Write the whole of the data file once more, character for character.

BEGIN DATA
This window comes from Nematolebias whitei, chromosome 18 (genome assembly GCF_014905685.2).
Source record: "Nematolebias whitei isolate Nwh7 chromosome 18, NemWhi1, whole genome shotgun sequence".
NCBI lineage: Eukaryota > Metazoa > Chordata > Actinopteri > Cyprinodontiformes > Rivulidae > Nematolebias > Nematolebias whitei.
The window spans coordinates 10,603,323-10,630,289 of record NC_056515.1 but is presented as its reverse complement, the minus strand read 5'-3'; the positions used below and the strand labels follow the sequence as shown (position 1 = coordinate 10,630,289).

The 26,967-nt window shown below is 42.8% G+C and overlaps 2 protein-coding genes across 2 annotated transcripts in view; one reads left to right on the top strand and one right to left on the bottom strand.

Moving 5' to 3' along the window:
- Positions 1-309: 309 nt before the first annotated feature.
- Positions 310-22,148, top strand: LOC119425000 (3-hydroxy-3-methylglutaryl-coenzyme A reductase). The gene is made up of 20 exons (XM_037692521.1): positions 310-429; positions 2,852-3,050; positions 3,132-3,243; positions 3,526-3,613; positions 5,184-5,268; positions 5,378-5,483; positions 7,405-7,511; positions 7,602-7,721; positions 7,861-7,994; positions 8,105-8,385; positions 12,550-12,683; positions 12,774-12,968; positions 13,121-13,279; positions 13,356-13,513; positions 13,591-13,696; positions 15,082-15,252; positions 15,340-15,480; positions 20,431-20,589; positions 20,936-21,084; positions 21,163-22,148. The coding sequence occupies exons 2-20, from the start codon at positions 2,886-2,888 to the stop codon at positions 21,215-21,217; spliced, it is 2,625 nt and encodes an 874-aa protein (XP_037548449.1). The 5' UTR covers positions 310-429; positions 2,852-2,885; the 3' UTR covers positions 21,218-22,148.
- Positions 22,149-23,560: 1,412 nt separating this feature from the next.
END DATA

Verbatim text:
This window comes from Nematolebias whitei, chromosome 18 (genome assembly GCF_014905685.2).
Source record: "Nematolebias whitei isolate Nwh7 chromosome 18, NemWhi1, whole genome shotgun sequence".
NCBI lineage: Eukaryota > Metazoa > Chordata > Actinopteri > Cyprinodontiformes > Rivulidae > Nematolebias > Nematolebias whitei.
The window spans coordinates 10,603,323-10,630,289 of record NC_056515.1 but is presented as its reverse complement, the minus strand read 5'-3'; the positions used below and the strand labels follow the sequence as shown (position 1 = coordinate 10,630,289).

The 26,967-nt window shown below is 42.8% G+C and overlaps 2 protein-coding genes across 2 annotated transcripts in view; one reads left to right on the top strand and one right to left on the bottom strand.

Moving 5' to 3' along the window:
- Positions 1-309: 309 nt before the first annotated feature.
- Positions 310-22,148, top strand: LOC119425000 (3-hydroxy-3-methylglutaryl-coenzyme A reductase). The gene is made up of 20 exons (XM_037692521.1): positions 310-429; positions 2,852-3,050; positions 3,132-3,243; positions 3,526-3,613; positions 5,184-5,268; positions 5,378-5,483; positions 7,405-7,511; positions 7,602-7,721; positions 7,861-7,994; positions 8,105-8,385; positions 12,550-12,683; positions 12,774-12,968; positions 13,121-13,279; positions 13,356-13,513; positions 13,591-13,696; positions 15,082-15,252; positions 15,340-15,480; positions 20,431-20,589; positions 20,936-21,084; positions 21,163-22,148. The coding sequence occupies exons 2-20, from the start codon at positions 2,886-2,888 to the stop codon at positions 21,215-21,217; spliced, it is 2,625 nt and encodes an 874-aa protein (XP_037548449.1). The 5' UTR covers positions 310-429; positions 2,852-2,885; the 3' UTR covers positions 21,218-22,148.
- Positions 22,149-23,560: 1,412 nt separating this feature from the next.